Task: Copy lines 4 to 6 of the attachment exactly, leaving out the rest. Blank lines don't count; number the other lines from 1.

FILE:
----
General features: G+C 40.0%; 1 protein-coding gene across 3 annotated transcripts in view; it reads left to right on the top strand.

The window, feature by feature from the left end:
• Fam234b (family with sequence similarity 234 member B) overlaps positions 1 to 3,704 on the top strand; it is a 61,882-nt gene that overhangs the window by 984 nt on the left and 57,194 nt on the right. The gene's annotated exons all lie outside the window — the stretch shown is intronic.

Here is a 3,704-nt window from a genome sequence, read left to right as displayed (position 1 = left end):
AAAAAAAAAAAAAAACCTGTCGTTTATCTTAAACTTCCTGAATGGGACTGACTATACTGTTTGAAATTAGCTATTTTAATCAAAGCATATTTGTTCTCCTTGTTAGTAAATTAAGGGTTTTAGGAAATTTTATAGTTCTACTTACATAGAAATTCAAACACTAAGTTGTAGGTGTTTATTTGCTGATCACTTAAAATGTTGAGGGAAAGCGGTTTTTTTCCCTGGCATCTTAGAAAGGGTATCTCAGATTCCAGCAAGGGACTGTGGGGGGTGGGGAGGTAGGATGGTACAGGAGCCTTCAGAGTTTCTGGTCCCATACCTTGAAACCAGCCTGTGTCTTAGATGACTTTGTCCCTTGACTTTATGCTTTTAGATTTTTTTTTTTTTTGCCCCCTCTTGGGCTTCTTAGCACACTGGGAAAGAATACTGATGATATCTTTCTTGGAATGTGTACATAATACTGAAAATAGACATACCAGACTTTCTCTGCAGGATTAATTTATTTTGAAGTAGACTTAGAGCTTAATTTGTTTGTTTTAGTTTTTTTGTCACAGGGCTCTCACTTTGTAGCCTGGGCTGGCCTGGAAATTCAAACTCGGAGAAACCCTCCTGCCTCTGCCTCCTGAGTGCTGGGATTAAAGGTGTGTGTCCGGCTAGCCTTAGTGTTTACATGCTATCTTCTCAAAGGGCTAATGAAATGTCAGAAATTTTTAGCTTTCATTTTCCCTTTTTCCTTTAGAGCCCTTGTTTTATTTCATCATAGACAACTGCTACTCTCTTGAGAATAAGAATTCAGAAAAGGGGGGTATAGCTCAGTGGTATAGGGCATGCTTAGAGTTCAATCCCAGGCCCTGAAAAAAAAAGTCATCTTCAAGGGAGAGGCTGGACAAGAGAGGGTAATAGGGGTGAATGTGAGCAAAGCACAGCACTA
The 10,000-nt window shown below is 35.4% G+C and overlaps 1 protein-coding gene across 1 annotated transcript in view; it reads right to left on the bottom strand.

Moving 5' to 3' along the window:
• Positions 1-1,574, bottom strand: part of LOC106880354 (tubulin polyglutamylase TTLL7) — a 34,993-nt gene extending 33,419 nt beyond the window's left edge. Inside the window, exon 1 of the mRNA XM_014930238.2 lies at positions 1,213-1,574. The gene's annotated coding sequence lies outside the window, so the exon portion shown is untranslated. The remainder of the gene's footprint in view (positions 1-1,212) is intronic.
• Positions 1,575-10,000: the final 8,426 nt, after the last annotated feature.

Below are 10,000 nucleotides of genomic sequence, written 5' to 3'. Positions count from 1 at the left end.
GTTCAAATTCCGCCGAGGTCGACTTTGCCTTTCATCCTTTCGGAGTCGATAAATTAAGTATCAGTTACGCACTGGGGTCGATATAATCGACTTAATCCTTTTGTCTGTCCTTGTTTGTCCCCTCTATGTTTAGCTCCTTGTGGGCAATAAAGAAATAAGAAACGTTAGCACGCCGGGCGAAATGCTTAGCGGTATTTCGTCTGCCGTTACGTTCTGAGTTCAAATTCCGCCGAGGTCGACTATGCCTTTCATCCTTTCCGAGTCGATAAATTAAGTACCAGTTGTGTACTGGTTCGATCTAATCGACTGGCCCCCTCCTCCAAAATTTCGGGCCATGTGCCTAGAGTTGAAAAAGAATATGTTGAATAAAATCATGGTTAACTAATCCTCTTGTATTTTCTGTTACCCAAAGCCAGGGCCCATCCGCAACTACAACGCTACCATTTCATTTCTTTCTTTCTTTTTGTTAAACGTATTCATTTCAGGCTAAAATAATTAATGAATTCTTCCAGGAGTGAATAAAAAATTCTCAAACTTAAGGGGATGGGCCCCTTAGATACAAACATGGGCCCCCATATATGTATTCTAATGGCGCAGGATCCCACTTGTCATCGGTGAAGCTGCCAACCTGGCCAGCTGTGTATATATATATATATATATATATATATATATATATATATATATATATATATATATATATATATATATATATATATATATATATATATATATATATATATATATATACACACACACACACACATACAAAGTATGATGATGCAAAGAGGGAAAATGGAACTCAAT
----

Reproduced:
Here is a 3,704-nt window from a genome sequence, read left to right as displayed (position 1 = left end):
AAAAAAAAAAAAAAACCTGTCGTTTATCTTAAACTTCCTGAATGGGACTGACTATACTGTTTGAAATTAGCTATTTTAATCAAAGCATATTTGTTCTCCTTGTTAGTAAATTAAGGGTTTTAGGAAATTTTATAGTTCTACTTACATAGAAATTCAAACACTAAGTTGTAGGTGTTTATTTGCTGATCACTTAAAATGTTGAGGGAAAGCGGTTTTTTTCCCTGGCATCTTAGAAAGGGTATCTCAGATTCCAGCAAGGGACTGTGGGGGGTGGGGAGGTAGGATGGTACAGGAGCCTTCAGAGTTTCTGGTCCCATACCTTGAAACCAGCCTGTGTCTTAGATGACTTTGTCCCTTGACTTTATGCTTTTAGATTTTTTTTTTTTTTGCCCCCTCTTGGGCTTCTTAGCACACTGGGAAAGAATACTGATGATATCTTTCTTGGAATGTGTACATAATACTGAAAATAGACATACCAGACTTTCTCTGCAGGATTAATTTATTTTGAAGTAGACTTAGAGCTTAATTTGTTTGTTTTAGTTTTTTTGTCACAGGGCTCTCACTTTGTAGCCTGGGCTGGCCTGGAAATTCAAACTCGGAGAAACCCTCCTGCCTCTGCCTCCTGAGTGCTGGGATTAAAGGTGTGTGTCCGGCTAGCCTTAGTGTTTACATGCTATCTTCTCAAAGGGCTAATGAAATGTCAGAAATTTTTAGCTTTCATTTTCCCTTTTTCCTTTAGAGCCCTTGTTTTATTTCATCATAGACAACTGCTACTCTCTTGAGAATAAGAATTCAGAAAAGGGGGGTATAGCTCAGTGGTATAGGGCATGCTTAGAGTTCAATCCCAGGCCCTGAAAAAAAAAGTCATCTTCAAGGGAGAGGCTGGACAAGAGAGGGTAATAGGGGTGAATGTGAGCAAAGCACAGCACTA
The 10,000-nt window shown below is 35.4% G+C and overlaps 1 protein-coding gene across 1 annotated transcript in view; it reads right to left on the bottom strand.